"Mac could change his mind about the job," he said quietly. ."Him or his bosses. Because there's something else I want, David, and they may not like it. If you don't want it, then -- I guess I can live with it, but -- "

"Huh?" Starsky shot him a quizzical glance. "Hutchinson, you are not making sense. Gonna elucidate?"

"We're lovers," Hutch said. "I don't want to hide that any more. I love you and I'm proud of you, of what we have. But there are going to be a helluva lot of others who'll make judgments. Like I said, I don't want to hide. But I can handle it if you decide it's better if we do."

"My decision?" and Hutch nodded. "Okay, let's talk this thing through." He was silent for a few minutes, eyebrows pulling together in a frown. "Okay," he said again. "On the one hand, if we stay in the closet, it's easier to socialize, get jobs, stuff like that. On the other hand, I may worry about how my Mom'll take it, but the rest of the world can go screw itself. Double standards, but what the hell." He gave a quirky grin at Hutch. "Yeah, I love you, too, and yeah, I'm tired of living a lie. If Kathy and Mac can't handle that, then there are other places. Then again, on the other hand, a job is a job -- "

"That's three," Hutch cut in.


"Three hands." Hutch was grinning too, inanely.

"Smartass. As I was saying, on the other hand, a job is a job, and Mac's firm are going to be paying good money for a security consultant with your kind of experience. But so could other less homophobic businesses. In San Francisco, for starters. This is a new start, a new life, and it's gotta be on our terms."

"So we tell Kathy and Mac and take it from there."

"That's what I said, didn't I?"

"I guess so. It won't be easy."

"I know that." Starsky freed one hand to lay it over Hutch's, intertwining their fingers briefly. "Quit worrying, lover. We're together. That's all that counts. Sure there'll be problems -- with the bigots and the rest of the zoo. But it's me 'n 'thee, Hutch."

"Me 'n 'thee." It was, as it had always been, a pledge.

Kathy must have been waiting with her ears straining, because she came out of the house as they climbed out of the Torino and grabbed them both in a bear hug.

"I knew it'd work out," she laughed. "You men! Worse than kids! I'm so glad you're friends again. What did -- " and she froze, eyes on the white bandages on Hutch's hands.

"Ken! What on earth -- ?"

"Don't panic, Kath. Superficial burns, that's all."

"Superfi -- That's all? Are you going to tell me what happened?"

It was Starsky who took her gently by the elbow and led her into the house. "It's a long story, and the neighbor's'll stare."

"Seems there was a gas leak," Hutch explained once they had Kathy seated in her living room. "Built up underneath Chez Helene, and finally something touched if off. I was lucky -- "

"Lucky!" she cut in argumentatively, and he hushed her.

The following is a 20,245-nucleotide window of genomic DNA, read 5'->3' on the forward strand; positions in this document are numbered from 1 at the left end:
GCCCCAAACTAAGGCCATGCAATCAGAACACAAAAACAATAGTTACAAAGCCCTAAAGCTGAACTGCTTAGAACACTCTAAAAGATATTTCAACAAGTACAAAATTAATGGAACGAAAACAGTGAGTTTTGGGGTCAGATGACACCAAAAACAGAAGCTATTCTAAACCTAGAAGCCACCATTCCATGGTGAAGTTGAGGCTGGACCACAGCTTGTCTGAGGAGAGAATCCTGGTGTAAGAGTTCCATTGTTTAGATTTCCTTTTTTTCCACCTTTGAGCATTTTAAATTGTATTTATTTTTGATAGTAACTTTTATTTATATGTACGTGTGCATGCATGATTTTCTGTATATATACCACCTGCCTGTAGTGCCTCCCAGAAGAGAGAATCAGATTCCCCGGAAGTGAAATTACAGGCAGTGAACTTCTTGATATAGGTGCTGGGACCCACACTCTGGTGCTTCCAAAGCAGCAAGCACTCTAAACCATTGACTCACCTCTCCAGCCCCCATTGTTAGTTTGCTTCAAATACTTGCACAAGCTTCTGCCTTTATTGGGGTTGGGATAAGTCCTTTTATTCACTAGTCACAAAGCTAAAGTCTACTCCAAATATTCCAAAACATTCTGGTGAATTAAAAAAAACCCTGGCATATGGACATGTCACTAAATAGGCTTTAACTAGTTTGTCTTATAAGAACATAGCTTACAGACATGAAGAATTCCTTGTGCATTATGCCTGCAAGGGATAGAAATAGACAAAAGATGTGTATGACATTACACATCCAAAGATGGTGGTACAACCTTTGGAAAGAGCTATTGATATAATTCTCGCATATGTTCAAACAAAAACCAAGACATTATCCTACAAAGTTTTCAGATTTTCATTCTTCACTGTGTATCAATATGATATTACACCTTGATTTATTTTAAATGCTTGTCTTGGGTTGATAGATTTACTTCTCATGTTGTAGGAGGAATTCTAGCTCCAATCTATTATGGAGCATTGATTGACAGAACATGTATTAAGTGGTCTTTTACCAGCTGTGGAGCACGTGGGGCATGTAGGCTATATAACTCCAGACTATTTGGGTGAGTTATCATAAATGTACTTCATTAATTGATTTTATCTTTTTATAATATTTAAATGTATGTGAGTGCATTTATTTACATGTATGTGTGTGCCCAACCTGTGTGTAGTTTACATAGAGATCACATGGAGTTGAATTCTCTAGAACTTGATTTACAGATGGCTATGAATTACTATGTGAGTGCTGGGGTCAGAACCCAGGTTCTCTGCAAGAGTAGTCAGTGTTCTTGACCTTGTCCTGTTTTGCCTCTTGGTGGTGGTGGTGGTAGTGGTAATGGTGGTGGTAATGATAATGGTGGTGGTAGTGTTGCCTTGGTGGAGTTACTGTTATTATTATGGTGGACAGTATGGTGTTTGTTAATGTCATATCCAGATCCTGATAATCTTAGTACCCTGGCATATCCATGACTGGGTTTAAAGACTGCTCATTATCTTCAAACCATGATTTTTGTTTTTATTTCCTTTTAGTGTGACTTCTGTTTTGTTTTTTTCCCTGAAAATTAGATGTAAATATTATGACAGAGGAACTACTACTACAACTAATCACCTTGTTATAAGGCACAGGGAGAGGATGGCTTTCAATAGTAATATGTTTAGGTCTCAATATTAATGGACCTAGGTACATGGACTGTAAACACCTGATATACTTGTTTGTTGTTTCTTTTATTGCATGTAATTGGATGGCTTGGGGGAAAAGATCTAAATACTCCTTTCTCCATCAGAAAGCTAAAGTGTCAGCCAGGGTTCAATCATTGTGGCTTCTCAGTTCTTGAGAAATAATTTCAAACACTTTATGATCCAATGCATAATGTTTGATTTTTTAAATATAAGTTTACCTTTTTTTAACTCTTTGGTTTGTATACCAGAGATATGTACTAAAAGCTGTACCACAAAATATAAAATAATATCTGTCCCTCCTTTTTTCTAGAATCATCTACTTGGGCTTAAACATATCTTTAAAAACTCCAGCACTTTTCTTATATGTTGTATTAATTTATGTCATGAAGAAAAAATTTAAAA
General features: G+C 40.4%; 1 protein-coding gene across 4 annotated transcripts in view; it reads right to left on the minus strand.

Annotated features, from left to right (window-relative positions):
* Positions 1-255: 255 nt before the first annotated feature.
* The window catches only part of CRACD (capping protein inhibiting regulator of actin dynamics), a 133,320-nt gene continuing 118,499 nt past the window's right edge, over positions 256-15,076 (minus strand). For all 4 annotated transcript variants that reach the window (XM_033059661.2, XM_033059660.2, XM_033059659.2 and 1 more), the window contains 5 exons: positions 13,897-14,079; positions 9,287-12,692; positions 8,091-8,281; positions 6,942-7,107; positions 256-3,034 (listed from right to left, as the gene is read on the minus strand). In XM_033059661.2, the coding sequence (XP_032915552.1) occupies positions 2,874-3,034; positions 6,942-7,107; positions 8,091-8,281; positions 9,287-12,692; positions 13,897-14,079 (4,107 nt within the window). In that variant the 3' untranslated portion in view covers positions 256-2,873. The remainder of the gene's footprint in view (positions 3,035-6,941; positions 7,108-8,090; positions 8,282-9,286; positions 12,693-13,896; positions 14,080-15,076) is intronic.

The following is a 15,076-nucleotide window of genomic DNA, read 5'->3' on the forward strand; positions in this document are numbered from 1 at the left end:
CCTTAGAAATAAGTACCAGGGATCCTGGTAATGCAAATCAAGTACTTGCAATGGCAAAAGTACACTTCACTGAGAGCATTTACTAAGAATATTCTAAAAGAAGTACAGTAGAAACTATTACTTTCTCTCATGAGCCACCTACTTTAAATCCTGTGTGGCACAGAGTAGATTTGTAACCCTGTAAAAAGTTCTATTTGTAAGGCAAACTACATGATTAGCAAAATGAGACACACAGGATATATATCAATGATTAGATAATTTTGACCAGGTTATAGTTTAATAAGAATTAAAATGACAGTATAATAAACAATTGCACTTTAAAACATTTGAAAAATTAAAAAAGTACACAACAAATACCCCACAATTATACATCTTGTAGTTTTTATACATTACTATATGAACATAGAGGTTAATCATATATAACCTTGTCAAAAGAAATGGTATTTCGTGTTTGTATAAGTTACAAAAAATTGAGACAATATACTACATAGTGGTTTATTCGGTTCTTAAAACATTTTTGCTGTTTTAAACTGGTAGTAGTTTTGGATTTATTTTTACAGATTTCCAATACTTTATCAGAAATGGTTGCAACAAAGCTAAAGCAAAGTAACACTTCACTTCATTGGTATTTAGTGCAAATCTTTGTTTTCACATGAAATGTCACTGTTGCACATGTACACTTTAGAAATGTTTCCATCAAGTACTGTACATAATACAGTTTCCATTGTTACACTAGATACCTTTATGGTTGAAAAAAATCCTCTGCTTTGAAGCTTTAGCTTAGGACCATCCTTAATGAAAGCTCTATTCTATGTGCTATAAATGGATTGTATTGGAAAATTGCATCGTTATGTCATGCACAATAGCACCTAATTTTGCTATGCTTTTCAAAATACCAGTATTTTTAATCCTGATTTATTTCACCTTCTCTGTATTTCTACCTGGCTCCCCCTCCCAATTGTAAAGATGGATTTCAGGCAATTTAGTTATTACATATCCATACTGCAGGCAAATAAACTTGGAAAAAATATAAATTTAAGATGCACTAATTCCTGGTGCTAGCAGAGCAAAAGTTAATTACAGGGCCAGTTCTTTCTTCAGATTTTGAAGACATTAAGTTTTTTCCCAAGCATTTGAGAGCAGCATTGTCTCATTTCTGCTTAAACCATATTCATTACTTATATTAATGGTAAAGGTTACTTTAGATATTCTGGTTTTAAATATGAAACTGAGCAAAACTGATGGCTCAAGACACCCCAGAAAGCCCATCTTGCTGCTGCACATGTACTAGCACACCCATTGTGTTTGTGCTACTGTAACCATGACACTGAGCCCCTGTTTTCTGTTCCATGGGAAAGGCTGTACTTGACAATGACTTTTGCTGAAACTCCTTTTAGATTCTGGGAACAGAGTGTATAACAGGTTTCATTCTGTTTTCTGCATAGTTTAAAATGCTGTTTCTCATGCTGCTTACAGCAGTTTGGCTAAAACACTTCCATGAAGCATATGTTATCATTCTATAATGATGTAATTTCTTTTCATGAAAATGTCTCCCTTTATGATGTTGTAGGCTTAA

"People died, Kath. I was helping with the rescue work. I know."

"I saw the newsflash on T.V., so I went along to see if Hutch was okay, and helped out, too." Starsky exchanged glances with his partner. "After that, our -- differences -- seemed to get into proportion."

"So I should think!" Kathy snapped. "Ken, you might have been killed -- "

"Might-have-beens don't mean a thing." And he smiled at her. "I was lucky." He met the dark blue gaze and repeated it. "Very lucky."

"But your home, Ken, all your things . . . I hope to God you were properly insured," his sister added, taking her usual commonsense approach, and saw him grin.

"Adequately enough. I'm a Hutchinson, remember? We play it safe." At which Starsky hooted, and Hutch aimed an exasperated swat at him.

"You two," Kathy snorted. "Worse than the kids. Now, I want to hear all your news, but I'll just get us all some coffee -- "

"Hold it, Kath," Starsky said, serious now. "We've got something to tell you, first. And you may want to throw us out afterwards."

She stared at him, realized he wasn't joking, and looked at her brother, who was sitting silent, letting Starsky do the talking. "What's the matter?" she wanted to know. "Don't tell me you've both -- " and she searched for any explanation that might fit, coming up with the weirdest and most unlikely she could invent on the spur of the moment " -- converted to Scientology or something?"

A small smile lightened Starsky's gravity. "Nothing quite as bad as that," he assured her, and reached for Hutch's hand. "Kath, me 'n' Hutch are lovers."

Kathy felt her inquisitive smile freeze in place. If this was a joke, it was in pretty poor taste. She fixed her brother. "Ken?"

He wasn't smiling. There was a look of serenity instead, of settled content, pride, and -- yes -- love. "S'right, Kath. We're lovers."

The solid, reliable foundations of Katherine McKinley's world weren't ready for that revelation, and quivered unnervingly. She groped for control. "Since when? I mean, how long . . . " She faltered to a stop, staring at them, stricken and unable to hide it, but not knowing why. And gently, quietly, her brother's partner began to answer her questions, taking his time about it and, she realized suddenly, giving her time to let it sink in, come to terms with it, his hand all the while linked with her brother's, for all the world like a pair of honeymooners, and that was ridiculous . . . .

He'd fallen silent, and she realized with something of a shock that he'd finished his story, and was waiting for her to react, and she couldn't.

"I think," he said, "I'll take a walk while you're thinking about it."